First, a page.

The year is 2019, but, judging by some royal rules, it may as well be 1919. UK royals, such as Prince Harry, are not technically "allowed" to close their own car doors — but the Duke of Sussex went rogue on a recent outing.
His hand dared to touch the door on the vehicle he arrived in and — gasp — closed it.
Sadly, this micro-violation — if you can even call it that — was quickly picked up in another round of headlines about Prince Harry and his wife Meghan Markle breaking royal protocol. (She was not even there, by the way.)
It's just a car door. Right?
While it's Prince Harry and Meghan Markle's royal protocol "violations" that are most often dissected, let's not forget that even Queen Elizabeth II breaks royal protocol every so often.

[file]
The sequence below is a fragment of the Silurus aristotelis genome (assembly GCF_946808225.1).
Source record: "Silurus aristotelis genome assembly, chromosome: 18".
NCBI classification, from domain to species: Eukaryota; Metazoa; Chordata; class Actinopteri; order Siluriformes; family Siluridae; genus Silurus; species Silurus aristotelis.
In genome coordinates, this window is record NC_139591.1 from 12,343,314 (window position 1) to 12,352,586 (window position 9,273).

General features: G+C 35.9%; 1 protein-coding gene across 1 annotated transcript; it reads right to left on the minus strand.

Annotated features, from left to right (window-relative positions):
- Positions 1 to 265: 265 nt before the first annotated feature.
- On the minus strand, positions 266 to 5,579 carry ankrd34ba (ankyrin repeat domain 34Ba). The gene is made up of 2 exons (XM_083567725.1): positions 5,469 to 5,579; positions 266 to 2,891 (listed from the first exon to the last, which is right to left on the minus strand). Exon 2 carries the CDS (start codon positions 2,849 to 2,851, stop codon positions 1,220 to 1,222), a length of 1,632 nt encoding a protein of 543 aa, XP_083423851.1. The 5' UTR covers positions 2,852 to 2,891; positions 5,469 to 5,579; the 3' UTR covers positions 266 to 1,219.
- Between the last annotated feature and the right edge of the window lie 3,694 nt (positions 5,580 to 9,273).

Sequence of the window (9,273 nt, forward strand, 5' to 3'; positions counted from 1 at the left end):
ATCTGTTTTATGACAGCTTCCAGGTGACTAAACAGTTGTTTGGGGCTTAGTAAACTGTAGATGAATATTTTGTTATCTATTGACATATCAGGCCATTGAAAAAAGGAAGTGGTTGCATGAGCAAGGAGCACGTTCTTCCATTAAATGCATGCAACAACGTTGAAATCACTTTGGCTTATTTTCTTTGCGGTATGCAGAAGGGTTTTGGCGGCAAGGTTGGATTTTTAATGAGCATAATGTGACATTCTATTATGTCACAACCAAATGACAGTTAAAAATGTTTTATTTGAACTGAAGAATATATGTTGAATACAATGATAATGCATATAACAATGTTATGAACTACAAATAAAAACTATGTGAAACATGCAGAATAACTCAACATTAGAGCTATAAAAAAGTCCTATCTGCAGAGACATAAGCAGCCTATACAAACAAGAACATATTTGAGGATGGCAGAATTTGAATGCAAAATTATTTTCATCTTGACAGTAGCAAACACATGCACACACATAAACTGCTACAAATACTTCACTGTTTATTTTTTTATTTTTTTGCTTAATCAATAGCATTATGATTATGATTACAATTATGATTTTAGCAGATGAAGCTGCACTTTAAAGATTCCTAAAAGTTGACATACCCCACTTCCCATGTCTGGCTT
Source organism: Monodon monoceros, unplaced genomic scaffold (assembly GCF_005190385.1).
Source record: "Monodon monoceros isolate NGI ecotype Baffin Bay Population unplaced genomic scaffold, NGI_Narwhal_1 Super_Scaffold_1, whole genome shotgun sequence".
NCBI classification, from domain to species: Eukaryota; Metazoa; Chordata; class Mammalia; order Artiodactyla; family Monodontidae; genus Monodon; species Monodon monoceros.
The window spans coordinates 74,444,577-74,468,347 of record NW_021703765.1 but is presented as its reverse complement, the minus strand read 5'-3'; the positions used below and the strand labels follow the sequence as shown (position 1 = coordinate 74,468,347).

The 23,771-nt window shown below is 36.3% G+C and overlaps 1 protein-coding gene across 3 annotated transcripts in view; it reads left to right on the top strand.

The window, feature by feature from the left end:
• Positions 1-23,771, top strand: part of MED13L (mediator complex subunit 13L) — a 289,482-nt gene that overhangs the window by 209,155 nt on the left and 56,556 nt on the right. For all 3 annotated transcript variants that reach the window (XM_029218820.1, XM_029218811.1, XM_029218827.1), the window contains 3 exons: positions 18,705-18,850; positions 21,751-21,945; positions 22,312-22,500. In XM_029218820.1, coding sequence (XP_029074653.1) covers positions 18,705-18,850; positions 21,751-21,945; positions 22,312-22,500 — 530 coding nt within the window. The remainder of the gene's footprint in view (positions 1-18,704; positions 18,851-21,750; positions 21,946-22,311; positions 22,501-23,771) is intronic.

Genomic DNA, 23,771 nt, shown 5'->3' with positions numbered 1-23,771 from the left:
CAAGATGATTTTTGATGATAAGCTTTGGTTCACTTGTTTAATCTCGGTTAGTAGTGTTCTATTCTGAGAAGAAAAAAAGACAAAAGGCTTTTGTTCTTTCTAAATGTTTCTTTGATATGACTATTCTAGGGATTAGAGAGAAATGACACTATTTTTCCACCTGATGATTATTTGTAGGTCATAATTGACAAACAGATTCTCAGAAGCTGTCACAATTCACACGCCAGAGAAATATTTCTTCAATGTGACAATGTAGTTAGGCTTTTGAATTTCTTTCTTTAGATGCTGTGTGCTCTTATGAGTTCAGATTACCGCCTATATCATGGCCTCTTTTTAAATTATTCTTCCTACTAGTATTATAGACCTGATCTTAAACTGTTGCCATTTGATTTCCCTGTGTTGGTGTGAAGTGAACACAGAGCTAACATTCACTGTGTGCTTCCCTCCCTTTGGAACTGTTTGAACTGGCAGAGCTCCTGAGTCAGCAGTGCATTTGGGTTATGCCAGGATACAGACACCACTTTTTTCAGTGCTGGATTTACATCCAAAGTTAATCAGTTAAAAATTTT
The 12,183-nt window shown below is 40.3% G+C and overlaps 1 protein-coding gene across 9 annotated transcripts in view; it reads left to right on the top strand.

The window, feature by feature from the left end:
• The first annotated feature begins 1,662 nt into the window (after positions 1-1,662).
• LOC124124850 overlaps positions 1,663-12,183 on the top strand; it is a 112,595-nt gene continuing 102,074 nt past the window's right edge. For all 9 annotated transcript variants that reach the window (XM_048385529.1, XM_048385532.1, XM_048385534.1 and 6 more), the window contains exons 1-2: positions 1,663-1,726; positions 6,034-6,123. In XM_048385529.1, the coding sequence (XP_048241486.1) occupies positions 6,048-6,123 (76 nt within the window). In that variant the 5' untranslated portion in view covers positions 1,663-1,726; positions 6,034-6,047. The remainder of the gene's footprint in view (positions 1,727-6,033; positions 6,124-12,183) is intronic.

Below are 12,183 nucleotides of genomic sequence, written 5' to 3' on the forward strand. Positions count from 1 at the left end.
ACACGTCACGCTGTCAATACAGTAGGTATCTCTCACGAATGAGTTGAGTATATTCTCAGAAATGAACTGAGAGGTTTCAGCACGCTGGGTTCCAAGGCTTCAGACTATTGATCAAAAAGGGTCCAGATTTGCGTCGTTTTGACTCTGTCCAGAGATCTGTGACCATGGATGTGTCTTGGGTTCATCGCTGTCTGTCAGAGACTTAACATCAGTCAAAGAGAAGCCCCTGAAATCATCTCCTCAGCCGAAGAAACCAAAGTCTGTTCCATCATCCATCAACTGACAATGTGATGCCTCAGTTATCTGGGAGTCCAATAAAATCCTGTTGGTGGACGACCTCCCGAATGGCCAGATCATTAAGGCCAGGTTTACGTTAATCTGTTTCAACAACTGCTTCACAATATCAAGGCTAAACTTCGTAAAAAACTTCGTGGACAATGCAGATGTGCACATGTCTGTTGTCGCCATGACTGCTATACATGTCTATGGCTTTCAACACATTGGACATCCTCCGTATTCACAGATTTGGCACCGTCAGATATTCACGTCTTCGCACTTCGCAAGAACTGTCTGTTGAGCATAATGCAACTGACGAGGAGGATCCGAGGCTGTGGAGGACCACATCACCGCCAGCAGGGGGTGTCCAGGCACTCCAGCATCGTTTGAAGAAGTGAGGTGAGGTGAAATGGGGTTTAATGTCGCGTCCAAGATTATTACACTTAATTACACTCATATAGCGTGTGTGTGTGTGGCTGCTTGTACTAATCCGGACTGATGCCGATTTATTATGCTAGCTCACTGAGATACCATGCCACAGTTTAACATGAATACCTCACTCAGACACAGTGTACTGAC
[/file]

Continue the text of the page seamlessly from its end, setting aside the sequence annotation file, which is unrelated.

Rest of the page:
Every Christmas she invites the royal chef into the Sandringham House dining room — where non-royals are not allowed — so they can toast, as the former royal chef Darren McGrady once told Business Insider.
She recently accepted flowers from a fan, which is also a royal no-no.
This year she also went against royal protocol that forbid her from attending a funeral in order to be there when her longtime royal aide Annette Wilkin was memorialized, as the Sun noted.
She made an exception to the "no touching" rule when she met the then–first lady Michelle Obama in 2009 in London.
And any fan of The Crown is aware that, perhaps most radically, Queen Elizabeth brought royal life onto TV, broadcasting her own coronation, her sister Princess Margaret's wedding, and her countless Christmas addresses.
Which is all to say that everyone can officially chill out about a royal shutting their own car door.